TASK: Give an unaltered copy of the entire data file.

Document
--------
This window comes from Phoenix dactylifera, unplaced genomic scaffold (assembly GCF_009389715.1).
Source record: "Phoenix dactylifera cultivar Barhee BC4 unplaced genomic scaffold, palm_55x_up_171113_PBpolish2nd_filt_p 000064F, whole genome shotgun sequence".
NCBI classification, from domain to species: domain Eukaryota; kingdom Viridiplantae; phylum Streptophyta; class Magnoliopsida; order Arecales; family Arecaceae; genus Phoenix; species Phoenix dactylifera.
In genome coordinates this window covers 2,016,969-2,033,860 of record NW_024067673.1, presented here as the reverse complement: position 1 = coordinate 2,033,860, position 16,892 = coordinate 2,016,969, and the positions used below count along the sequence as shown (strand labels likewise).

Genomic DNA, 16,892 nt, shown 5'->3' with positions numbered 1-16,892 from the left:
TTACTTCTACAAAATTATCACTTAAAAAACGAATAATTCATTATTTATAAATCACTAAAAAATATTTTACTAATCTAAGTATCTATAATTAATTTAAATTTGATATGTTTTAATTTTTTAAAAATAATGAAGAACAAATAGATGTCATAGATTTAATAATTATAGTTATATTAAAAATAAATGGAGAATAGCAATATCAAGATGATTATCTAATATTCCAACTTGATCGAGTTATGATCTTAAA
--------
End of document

This window comes from Phoenix dactylifera, unplaced genomic scaffold (assembly GCF_009389715.1).
Source record: "Phoenix dactylifera cultivar Barhee BC4 unplaced genomic scaffold, palm_55x_up_171113_PBpolish2nd_filt_p 000064F, whole genome shotgun sequence".
NCBI classification, from domain to species: domain Eukaryota; kingdom Viridiplantae; phylum Streptophyta; class Magnoliopsida; order Arecales; family Arecaceae; genus Phoenix; species Phoenix dactylifera.
In genome coordinates this window covers 2,016,969-2,033,860 of record NW_024067673.1, presented here as the reverse complement: position 1 = coordinate 2,033,860, position 16,892 = coordinate 2,016,969, and the positions used below count along the sequence as shown (strand labels likewise).

Genomic DNA, 16,892 nt, shown 5'->3' with positions numbered 1-16,892 from the left:
TTACTTCTACAAAATTATCACTTAAAAAACGAATAATTCATTATTTATAAATCACTAAAAAATATTTTACTAATCTAAGTATCTATAATTAATTTAAATTTGATATGTTTTAATTTTTTAAAAATAATGAAGAACAAATAGATGTCATAGATTTAATAATTATAGTTATATTAAAAATAAATGGAGAATAGCAATATCAAGATGATTATCTAATATTCCAACTTGATCGAGTTATGATCTTAAA